The Biden administration has resumed the public disclosure of sensitive nuclear data as part of a treaty with Russia that Moscow pulled out of months ago, providing the country with critical information about America's offensive capabilities at a time when Russian president Vladimir Putin is threatening to launch an atomic war in Europe.
The United States earlier this month began publishing—after a two-month pause—detailed information about its offensive nuclear capabilities as part of the New START treaty, an arms transparency pact that Moscow stopped implementing in February amid its war in Ukraine. Defense experts warn that pulling out of New START is part of Putin's plan to bolster a nuclear Russia—and lawmakers share their concerns.
"In the interest of transparency and the U.S. commitment to responsible nuclear conduct, the United States is voluntarily releasing aggregate data for its nuclear forces," the State Department said in a May 12 announcement that included detailed information about America's ballistic missiles, nuclear warheads, and heavy bombers.
The data were released just days before Moscow deployed tactical nuclear weapons in Belarus, a major escalation potentially made in response to the new information about America's capabilities. Defense hawks on Capitol Hill said they are baffled by the Biden administration's decision to publish sensitive nuclear data at a time when Russia is not only hiding its own capabilities but also threatening to start an atomic war in Eastern Europe.
"The U.S. is making concessions while our adversaries and enemies proliferate their nuclear arsenals," Sen. Ted Cruz (R., Texas), a member of the Senate Foreign Relations Committee, told the Washington Free Beacon. "Worse, the Biden administration seems to be proud about it. This is bizarre behavior, and a reckless threat to American national security."
The State Department's data dump is only the latest foreign policy issue to land the White House in the hot seat. Members of the House China Committee raised concerns earlier this month that the United States is ill-equipped to combat China, and a government watchdog concluded that America's missile defense system is in tatters.
Cruz says the Biden administration's commitment to implementing New START is on par with its dedication to implementing the 2015 nuclear deal with Iran, even as Tehran "is brazenly violating" the agreement.
The State Department says its voluntary release of sensitive U.S. military data is "especially important in periods of high tension."
But Michael Rubin, a former Pentagon adviser and military analyst at the American Enterprise Institute, said the Biden administration's commitment to New START will not moderate a leader like Putin.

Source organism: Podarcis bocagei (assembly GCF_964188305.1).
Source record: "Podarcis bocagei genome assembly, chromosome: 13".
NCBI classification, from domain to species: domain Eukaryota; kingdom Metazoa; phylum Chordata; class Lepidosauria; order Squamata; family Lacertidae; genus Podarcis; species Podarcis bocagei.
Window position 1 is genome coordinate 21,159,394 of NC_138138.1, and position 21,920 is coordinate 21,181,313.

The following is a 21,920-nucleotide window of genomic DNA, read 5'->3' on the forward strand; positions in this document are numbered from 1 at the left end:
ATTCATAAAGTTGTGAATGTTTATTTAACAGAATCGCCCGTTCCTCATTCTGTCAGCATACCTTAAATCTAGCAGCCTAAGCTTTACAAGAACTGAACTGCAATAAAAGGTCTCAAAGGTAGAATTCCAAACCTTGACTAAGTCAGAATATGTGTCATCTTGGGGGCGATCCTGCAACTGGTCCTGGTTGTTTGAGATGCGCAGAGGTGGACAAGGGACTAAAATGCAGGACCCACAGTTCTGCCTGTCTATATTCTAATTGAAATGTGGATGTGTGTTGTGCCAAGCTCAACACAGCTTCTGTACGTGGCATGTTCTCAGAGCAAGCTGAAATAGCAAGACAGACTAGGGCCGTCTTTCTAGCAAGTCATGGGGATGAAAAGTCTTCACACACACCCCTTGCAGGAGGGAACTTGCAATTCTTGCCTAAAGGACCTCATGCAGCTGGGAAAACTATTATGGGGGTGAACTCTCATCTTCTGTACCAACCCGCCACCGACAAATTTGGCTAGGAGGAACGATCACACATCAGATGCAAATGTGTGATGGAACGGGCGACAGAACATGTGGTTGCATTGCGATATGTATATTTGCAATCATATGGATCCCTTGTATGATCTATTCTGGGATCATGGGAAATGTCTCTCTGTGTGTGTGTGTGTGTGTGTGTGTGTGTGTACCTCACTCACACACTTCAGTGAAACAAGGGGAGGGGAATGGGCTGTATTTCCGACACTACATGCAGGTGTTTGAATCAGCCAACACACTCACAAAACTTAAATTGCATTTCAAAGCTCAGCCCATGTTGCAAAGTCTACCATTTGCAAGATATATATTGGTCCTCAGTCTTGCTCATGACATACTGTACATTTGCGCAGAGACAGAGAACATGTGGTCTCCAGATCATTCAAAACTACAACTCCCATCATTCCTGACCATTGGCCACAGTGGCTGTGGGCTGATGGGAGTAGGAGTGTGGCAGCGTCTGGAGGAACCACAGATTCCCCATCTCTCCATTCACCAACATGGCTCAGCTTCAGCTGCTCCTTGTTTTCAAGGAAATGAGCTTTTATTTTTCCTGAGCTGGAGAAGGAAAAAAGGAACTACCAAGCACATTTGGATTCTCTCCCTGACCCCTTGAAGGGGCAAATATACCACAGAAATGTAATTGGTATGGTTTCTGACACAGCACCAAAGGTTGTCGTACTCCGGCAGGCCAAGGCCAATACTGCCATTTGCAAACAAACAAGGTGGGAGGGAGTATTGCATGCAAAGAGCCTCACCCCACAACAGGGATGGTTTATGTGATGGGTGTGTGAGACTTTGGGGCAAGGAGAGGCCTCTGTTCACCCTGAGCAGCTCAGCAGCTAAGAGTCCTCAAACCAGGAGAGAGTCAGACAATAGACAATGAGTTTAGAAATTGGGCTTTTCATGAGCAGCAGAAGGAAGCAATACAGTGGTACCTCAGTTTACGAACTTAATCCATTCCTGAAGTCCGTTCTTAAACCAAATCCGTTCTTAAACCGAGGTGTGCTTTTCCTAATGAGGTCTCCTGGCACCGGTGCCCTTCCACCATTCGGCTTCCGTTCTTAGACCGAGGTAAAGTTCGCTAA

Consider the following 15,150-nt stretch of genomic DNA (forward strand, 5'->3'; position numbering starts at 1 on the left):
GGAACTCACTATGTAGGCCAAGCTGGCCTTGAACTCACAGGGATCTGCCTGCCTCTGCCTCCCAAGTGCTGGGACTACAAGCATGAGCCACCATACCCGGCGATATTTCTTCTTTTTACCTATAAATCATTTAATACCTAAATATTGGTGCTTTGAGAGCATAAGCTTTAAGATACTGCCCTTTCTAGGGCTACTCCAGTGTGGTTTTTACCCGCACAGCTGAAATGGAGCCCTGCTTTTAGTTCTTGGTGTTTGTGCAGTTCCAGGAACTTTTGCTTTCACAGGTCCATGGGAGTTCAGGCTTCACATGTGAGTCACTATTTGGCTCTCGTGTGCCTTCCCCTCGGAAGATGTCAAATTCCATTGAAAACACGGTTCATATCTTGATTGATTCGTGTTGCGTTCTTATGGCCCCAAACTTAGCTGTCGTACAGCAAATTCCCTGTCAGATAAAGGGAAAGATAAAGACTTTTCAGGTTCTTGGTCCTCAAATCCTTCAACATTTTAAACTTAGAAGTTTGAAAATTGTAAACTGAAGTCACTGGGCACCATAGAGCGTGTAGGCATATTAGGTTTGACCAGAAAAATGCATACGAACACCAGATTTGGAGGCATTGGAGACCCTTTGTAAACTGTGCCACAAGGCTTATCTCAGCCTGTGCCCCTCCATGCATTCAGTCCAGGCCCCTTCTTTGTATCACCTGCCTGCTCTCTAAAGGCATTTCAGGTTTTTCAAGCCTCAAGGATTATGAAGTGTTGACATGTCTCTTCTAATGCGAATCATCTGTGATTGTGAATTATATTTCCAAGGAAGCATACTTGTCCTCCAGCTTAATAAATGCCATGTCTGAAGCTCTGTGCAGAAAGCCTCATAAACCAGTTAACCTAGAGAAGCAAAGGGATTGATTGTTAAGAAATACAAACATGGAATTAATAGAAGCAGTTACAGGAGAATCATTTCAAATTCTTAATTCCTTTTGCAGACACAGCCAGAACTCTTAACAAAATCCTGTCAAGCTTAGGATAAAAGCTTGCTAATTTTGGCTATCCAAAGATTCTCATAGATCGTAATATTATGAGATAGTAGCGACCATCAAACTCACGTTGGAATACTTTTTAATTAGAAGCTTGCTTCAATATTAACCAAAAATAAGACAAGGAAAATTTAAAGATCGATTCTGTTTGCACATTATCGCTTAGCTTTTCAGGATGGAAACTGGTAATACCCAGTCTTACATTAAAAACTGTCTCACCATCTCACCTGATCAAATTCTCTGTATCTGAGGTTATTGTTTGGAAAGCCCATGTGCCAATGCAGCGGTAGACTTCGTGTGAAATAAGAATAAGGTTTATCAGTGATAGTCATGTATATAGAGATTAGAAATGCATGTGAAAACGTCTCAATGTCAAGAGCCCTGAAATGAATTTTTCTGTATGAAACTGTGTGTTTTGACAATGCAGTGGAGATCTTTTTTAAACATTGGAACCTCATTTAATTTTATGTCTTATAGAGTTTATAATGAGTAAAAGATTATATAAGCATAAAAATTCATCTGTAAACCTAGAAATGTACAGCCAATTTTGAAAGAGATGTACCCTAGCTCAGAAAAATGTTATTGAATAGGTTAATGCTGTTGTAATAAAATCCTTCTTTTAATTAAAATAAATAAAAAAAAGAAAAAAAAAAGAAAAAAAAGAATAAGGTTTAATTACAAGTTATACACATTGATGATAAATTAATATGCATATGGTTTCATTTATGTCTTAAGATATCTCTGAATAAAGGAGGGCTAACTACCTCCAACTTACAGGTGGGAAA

"Transparency might sound good in theory, but exposing secrets isn't going to moderate Putin," Rubin said. "To the contrary, it will only help him plan as he seeks his own nuclear dominance."
This kind of thinking, Rubin said, suggests that "it's time for a serious purge of our national security and diplomatic bureaucracy. No one should ever gain decision-making authority absent any experience in the real world, divorced from the government teat."
Moscow said last week that it is moving forward with the deployment of tactical nukes in Belarus, its first movement of these weapons outside its borders since 1991.
Russia is believed to have around 2,000 operable tactical warheads at its disposal, while the United States has just 200, half of which are based in Europe, according to Reuters. While Putin has vowed to use nuclear weapons as part of its offensive operations in Ukraine, American officials reportedly believe he is bluffing.
Defense experts, however, say Putin is increasingly relying on nuclear blackmail to achieve victory in Ukraine.
"Suspending New START is just the latest in a larger trend of Russia's increasing reliance on nuclear weapons," Heather Williams, an atomic weapons analyst at the Center for Strategic and International Studies, wrote in a recent policy analysis. "Vladimir Putin is telling the world who he is. He is a nuclear bully, attempting to use nuclear weapons to deter conventional Western support and intervention."
The release of the New START data could also prove useful to China, North Korea, and Iran, which are seeking to counter America's nuclear forces while growing their own.
Rep. Mike Rogers (R., Ala.), chair of the House Armed Services Committee, said the administration's continued adherence to the New START treaty is "idiotic and puts our nationals security at risk."
"It’s foolish to believe that continuing to send data to Russia on U.S. nuclear forces will somehow convince Putin to comply with a treaty he effectively abandoned," Rogers said. "All the Biden administration is doing is sharing sensitive U.S. national security data with an adversary—while receiving nothing in return."